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Women provide more inaccurate information on car insurance policies compared to men

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Newly obtained research from a reputable insurance intermediary has revealed that women are providing more inaccurate information than men on their car insurance quotes in order to get a cheaper premium, raising the question of why young men are being charged twice as much as women for their car insurance.

The car insurance company, which provides up to 280,000 car insurance quotes a month, saw 20% of its insurance policies sold in May resulting in fraud investigations.

51% of their declined applications were for women, whereas only 49% of declined applications belonged to men.

The top three inaccuracies on car insurance quotes were found to be:

  • Not disclosing convictions – a total of 47%. 64% for males and 36% for females.
  • Giving the wrong information about license length – a total of 32%. 32% for males and 68% for females.
  • Exaggerating the truth about possessing, or amount, of no claims discounts – a total of 19%.  47% for males and 53% for females.

A spokesman for the insurance intermediary, says, "These results show that basing insurance premiums on gender alone is misguided. The insurers should do more to tackle those who provide inaccurate information, whoever they are, and reward honest drivers."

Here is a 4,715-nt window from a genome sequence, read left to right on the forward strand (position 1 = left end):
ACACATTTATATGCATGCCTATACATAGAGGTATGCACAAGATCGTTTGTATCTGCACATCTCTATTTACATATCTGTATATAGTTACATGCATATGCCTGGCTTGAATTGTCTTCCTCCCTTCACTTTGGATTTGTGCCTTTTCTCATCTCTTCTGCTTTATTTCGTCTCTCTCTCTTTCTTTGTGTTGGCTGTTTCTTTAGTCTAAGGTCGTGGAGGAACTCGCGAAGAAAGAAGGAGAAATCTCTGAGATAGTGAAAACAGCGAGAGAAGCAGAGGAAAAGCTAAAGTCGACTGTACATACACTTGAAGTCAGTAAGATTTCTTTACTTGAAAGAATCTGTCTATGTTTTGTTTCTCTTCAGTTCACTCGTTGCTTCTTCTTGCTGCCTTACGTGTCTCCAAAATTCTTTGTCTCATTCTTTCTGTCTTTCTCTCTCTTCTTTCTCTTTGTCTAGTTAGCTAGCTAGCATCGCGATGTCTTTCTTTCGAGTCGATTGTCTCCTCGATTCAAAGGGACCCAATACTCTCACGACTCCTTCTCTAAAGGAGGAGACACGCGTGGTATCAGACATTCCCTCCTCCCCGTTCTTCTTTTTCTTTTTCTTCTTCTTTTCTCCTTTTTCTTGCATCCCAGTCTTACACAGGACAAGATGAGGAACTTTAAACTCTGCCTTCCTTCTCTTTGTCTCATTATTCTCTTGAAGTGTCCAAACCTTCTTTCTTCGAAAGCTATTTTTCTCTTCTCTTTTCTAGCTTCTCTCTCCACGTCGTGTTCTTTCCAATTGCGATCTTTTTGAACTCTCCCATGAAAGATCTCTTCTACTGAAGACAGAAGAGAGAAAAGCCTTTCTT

Dishonesty and fraud from motorists towards their car insurance has increased annual insurance premiums by approximately 38% in the last year across the industry.  Due to this, up to 1.3 million motorists have looked towards other forms of transport, some even going so far as to sell the family car, to battle rising costs.

The spokesman continued, "To combat rising insurance costs, I'd advise honesty is always the best policy.”

An insurance industry expert said, “It is important to be transparent when submitting an insurance application as the costs associated with fraudulent insurance policies are ultimately passed to motorists.  Therefore the more honest motorists are, should hopefully see a reduction in costs in the coming years.”

By Ben Malkin

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